The WeWork model is not atypical when it comes to ownership of property.
In 2010, the government pledged to deliver broadband to “every community in the UK” by 2015, but nine years later this target has still not been achieved.
According to the latest Deloitte crane survey, activity in the office sector continues apace, with 3.5m sq ft started in London alone over the six months to May – a 38% increase on the previous survey last autumn.
The fragility of the retail sector poses a real difficulty for landlords in protecting the value of their assets. Many retail leases include keep-open covenants but enforcement can be problematic with only limited options available: seeking an injunction, claiming damages or forfeiting the lease.
Earlier this month, the European Medicines Agency (EMA) withdrew its appeal against the High Court ruling that its lease was still valid and Brexit did not operate to frustrate it.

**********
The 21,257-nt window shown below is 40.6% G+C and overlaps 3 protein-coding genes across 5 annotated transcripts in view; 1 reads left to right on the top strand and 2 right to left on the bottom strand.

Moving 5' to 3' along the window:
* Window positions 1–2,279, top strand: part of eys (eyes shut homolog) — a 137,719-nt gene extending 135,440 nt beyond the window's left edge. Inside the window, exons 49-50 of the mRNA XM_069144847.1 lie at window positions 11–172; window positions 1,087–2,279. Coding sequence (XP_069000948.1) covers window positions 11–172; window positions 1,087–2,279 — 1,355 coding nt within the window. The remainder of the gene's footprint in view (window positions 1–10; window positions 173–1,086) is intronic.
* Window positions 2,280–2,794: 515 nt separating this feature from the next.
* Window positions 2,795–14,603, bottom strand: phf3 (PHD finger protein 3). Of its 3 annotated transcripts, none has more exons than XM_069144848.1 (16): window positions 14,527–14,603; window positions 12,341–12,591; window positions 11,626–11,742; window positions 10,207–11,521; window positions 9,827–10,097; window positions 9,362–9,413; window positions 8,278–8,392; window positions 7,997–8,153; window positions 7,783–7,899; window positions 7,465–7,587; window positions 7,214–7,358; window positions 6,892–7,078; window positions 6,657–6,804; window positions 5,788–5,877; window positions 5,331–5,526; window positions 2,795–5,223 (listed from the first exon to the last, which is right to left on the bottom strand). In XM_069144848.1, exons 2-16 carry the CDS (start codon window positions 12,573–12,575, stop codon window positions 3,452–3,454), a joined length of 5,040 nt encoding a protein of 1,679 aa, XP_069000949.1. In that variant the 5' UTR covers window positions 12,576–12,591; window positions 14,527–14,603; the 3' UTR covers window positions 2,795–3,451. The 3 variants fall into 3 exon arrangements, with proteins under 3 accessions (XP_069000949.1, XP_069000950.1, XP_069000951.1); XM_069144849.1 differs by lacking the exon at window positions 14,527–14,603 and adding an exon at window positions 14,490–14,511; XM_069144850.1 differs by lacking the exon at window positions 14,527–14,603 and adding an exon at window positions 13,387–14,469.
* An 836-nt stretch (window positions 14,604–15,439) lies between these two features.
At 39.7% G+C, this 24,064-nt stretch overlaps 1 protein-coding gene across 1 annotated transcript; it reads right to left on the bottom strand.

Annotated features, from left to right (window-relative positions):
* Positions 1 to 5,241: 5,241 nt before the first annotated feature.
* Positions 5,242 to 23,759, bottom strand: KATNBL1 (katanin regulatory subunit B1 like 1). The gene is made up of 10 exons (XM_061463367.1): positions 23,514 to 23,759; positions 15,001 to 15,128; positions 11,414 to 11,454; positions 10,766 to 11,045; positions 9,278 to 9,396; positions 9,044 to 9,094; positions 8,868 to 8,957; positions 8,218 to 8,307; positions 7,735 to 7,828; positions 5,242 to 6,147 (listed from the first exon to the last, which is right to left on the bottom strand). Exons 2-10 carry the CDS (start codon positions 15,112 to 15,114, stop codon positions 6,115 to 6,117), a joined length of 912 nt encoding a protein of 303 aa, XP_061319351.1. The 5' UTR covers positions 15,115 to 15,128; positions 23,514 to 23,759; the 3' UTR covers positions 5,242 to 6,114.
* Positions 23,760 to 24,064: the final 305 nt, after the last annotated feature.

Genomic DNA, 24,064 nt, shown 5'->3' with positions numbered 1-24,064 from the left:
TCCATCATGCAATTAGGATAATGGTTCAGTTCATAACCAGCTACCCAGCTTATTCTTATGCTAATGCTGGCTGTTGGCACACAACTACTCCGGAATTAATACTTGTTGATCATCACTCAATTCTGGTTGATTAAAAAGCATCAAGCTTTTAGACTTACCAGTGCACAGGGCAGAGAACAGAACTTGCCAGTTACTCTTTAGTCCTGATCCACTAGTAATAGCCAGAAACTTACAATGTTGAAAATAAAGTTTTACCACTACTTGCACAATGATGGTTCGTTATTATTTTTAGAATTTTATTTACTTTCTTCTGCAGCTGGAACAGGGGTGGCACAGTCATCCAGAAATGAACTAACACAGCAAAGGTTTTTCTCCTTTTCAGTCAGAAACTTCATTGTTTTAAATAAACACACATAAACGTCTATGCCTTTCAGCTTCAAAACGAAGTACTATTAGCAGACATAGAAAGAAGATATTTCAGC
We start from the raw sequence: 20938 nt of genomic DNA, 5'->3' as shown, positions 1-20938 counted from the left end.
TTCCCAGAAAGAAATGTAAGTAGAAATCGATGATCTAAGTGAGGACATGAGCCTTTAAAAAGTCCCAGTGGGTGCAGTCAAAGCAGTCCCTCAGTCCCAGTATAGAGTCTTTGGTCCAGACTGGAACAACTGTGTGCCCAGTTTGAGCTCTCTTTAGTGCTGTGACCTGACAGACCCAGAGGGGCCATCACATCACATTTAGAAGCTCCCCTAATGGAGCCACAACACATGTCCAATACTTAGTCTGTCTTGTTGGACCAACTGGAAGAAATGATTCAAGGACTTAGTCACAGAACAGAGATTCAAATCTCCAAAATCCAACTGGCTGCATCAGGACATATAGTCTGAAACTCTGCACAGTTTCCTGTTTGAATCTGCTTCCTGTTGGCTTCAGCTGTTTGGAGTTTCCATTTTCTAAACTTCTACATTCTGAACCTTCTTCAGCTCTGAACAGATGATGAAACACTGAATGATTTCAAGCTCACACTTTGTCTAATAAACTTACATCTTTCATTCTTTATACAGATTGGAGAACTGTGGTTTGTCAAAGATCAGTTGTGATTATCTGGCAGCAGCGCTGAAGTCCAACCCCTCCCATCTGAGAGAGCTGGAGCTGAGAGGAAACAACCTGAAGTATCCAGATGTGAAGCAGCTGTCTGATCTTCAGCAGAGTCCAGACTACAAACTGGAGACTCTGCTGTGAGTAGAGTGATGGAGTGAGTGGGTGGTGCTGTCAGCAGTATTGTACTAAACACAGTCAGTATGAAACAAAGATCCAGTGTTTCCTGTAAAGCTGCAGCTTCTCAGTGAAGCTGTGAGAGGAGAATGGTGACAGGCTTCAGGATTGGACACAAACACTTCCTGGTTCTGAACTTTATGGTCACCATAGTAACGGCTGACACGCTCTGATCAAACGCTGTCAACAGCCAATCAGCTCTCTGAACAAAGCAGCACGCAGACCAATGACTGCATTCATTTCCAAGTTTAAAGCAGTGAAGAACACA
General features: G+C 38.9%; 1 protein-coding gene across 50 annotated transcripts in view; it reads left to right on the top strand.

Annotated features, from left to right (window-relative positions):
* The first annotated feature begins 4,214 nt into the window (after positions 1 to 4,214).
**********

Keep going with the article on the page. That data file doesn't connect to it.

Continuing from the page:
When William Hill announced that it was consulting with landlords over plans to close 700 betting shops, other big retail bookmakers such as GVC Holdings (parent company of Ladbrooks Coral) and Betfred made similar noises. This follows the government’s decision to cut the maximum stake on fixed-odds betting terminals (FOBTs).
Since the Regulation of Property Agents Working Group first convened last year, details of its deliberations have been scant. However, the group is now preparing to share its report – an important development in the government’s leasehold and sector reform agenda.
The government’s reported plans to merge high street use classes raises questions about the use class system as a whole.